(4)In the event that the period of probation under this section expires, but the terms and conditions of the probation agreement have not been fulfilled and no probation violation proceeding was initiated prior to the expiration of the period of probation, the court may not discharge the person and dismiss the proceedings against the person. The court shall instead issue an order requiring the person to appear and to show cause why the court should not enter an adjudication of guilt as described in subsection (2) of this section due to the failure of the person to fulfill the terms and conditions of the probation agreement prior to expiration of the period of probation. At the hearing on the order to show cause, after considering any evidence or argument from the district attorney and the person, the court may:
(a)Order a new period of probation to allow the person to fulfill the terms and conditions of the probation agreement; or
(b)Enter an adjudication of guilt as described in subsection (2) of this section.
(5)This section applies to the following offenses:
(a)Possession of a controlled substance under ORS 475.752 (Prohibited acts generally) (3), 475.814 (Unlawful possession of hydrocodone), 475.824 (Unlawful possession of methadone), 475.834 (Unlawful possession of oxycodone), 475.854 (Unlawful possession of heroin), 475.874 (Unlawful possession of 3,4-methylenedioxymethamphetamine), 475.884 (Unlawful possession of cocaine) or 475.894 (Unlawful possession of methamphetamine);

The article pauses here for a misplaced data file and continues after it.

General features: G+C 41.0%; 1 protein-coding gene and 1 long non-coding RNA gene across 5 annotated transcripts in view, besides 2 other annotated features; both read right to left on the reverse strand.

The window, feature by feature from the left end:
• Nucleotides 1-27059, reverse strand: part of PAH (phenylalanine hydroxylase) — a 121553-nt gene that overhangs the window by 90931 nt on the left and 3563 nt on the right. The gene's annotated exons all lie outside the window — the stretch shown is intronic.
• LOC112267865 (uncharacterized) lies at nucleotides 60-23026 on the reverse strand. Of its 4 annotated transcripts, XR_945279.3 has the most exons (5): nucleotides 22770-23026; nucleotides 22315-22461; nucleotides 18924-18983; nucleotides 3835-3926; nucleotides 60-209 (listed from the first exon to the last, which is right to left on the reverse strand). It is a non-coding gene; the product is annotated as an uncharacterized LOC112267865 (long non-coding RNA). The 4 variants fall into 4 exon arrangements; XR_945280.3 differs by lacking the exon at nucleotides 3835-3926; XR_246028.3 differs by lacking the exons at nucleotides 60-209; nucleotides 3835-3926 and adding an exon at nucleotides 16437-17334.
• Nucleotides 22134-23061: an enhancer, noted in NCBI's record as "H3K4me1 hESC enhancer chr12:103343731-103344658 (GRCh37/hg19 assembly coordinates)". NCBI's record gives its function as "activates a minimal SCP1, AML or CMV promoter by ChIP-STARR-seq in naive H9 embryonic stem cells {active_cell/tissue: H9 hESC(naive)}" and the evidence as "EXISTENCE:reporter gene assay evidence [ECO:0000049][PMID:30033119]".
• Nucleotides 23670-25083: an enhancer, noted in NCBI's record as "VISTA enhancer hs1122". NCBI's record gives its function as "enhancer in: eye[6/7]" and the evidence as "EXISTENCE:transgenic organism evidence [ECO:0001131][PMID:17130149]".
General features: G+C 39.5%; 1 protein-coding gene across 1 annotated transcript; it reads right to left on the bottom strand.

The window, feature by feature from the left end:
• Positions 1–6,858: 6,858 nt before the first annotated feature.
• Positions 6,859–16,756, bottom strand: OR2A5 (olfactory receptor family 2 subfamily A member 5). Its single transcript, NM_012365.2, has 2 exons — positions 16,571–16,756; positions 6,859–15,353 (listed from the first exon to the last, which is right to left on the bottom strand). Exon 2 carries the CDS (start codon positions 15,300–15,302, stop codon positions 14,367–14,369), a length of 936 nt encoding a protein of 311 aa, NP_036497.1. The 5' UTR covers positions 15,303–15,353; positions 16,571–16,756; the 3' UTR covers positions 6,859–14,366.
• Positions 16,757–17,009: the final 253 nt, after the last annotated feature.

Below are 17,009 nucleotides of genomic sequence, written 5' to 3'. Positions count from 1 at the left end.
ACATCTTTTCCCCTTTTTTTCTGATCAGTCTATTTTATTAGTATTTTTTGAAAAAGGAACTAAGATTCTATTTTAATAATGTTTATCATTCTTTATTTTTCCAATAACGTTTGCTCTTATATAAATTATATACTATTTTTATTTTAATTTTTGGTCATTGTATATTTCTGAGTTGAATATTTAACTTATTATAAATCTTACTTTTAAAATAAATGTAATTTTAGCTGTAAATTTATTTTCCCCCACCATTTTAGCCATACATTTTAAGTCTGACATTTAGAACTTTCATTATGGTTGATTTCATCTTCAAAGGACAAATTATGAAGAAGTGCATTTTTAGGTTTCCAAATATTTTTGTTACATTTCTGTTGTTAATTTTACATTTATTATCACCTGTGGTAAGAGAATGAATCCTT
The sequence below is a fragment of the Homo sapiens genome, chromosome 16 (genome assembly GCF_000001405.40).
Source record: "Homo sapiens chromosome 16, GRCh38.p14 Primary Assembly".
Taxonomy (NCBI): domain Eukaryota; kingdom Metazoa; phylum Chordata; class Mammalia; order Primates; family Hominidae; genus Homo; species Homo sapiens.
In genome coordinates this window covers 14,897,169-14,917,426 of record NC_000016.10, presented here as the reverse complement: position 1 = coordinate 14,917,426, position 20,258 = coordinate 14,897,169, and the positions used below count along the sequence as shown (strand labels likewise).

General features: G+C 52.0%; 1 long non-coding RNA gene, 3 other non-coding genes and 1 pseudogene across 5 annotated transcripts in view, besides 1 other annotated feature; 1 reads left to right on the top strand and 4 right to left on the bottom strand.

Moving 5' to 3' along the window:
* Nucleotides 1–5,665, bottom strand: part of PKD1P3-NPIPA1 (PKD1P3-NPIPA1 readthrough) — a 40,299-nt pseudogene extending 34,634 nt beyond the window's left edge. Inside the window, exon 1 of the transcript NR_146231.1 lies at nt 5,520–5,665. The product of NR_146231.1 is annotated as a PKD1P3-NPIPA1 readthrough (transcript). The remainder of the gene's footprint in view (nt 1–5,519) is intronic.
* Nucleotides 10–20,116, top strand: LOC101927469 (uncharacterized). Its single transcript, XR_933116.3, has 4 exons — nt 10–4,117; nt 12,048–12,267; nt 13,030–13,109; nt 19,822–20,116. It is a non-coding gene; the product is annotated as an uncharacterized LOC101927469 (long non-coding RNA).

(b)Unlawfully possessing a prescription drug under ORS 689.527 (Prohibited practices) (6);
(c)Unlawfully possessing marijuana plants, usable marijuana, cannabinoid products, cannabinoid concentrates or cannabinoid extracts as described in ORS 475C.337 (Unlawful possession by person 21 years of age or older) or 475C.341 (Unlawful possession by person under 21 years of age), if the offense is a misdemeanor or felony;
(d)Endangering the welfare of a minor under ORS 163.575 (Endangering the welfare of a minor) (1)(b);
(e)Frequenting a place where controlled substances are used under ORS 167.222 (Frequenting a place where controlled substances are used); and
(f)A property offense that is motivated by a dependence on a controlled substance or a marijuana item as defined in ORS 475C.009 (Definitions for ORS 475C). [1977 c.745 §21; 1995 c.440 §30; 1999 c.799 §1; 2001 c.834 §§6,10; 2005 c.706 §26; 2005 c.708 §§56,57; 2011 c.524 §2; 2013 c.75 §1; 2015 c.125 §1; 2016 c.24 §58; 2017 c.21 §23; 2019 c.445 §1]
Notes of Decisions
Conditional discharge is not subject to appeal because it is not a final court disposition. State v. Spencer/Fenner, 130 Or App 158, 881 P2d 154 (1994)
Under 2013 version of this section, legislature intended probation pursuant to this section to mirror probation under ORS chapter 137; therefore, precedents pertaining to requisite timing of revocation or extension proceedings in general probationary context are controlling. State v. Granberry, 260 Or App 15, 316 P3d 363 (2013)